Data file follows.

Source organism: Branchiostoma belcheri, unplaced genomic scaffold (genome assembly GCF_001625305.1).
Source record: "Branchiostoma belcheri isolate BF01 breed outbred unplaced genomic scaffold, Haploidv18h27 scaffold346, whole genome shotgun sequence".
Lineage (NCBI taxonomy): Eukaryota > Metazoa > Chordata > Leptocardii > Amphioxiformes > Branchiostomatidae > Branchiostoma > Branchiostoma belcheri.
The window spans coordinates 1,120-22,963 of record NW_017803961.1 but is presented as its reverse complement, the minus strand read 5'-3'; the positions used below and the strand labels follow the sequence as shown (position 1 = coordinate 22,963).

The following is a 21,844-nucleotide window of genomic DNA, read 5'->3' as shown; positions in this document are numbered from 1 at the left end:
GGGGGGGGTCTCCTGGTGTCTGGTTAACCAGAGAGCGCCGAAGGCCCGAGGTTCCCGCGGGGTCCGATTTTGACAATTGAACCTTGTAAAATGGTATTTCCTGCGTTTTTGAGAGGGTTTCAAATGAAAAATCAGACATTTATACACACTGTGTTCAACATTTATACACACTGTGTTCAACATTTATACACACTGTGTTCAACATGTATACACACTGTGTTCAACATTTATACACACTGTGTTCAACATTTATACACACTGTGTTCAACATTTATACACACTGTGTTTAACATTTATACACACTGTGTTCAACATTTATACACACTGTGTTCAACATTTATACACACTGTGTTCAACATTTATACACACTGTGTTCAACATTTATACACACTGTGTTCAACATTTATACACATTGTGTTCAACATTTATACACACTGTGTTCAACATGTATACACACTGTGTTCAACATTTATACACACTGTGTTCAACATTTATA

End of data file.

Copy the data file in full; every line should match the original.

Source organism: Branchiostoma belcheri, unplaced genomic scaffold (genome assembly GCF_001625305.1).
Source record: "Branchiostoma belcheri isolate BF01 breed outbred unplaced genomic scaffold, Haploidv18h27 scaffold346, whole genome shotgun sequence".
Lineage (NCBI taxonomy): Eukaryota > Metazoa > Chordata > Leptocardii > Amphioxiformes > Branchiostomatidae > Branchiostoma > Branchiostoma belcheri.
The window spans coordinates 1,120-22,963 of record NW_017803961.1 but is presented as its reverse complement, the minus strand read 5'-3'; the positions used below and the strand labels follow the sequence as shown (position 1 = coordinate 22,963).

The following is a 21,844-nucleotide window of genomic DNA, read 5'->3' as shown; positions in this document are numbered from 1 at the left end:
GGGGGGGGTCTCCTGGTGTCTGGTTAACCAGAGAGCGCCGAAGGCCCGAGGTTCCCGCGGGGTCCGATTTTGACAATTGAACCTTGTAAAATGGTATTTCCTGCGTTTTTGAGAGGGTTTCAAATGAAAAATCAGACATTTATACACACTGTGTTCAACATTTATACACACTGTGTTCAACATTTATACACACTGTGTTCAACATGTATACACACTGTGTTCAACATTTATACACACTGTGTTCAACATTTATACACACTGTGTTCAACATTTATACACACTGTGTTTAACATTTATACACACTGTGTTCAACATTTATACACACTGTGTTCAACATTTATACACACTGTGTTCAACATTTATACACACTGTGTTCAACATTTATACACACTGTGTTCAACATTTATACACATTGTGTTCAACATTTATACACACTGTGTTCAACATGTATACACACTGTGTTCAACATTTATACACACTGTGTTCAACATTTATA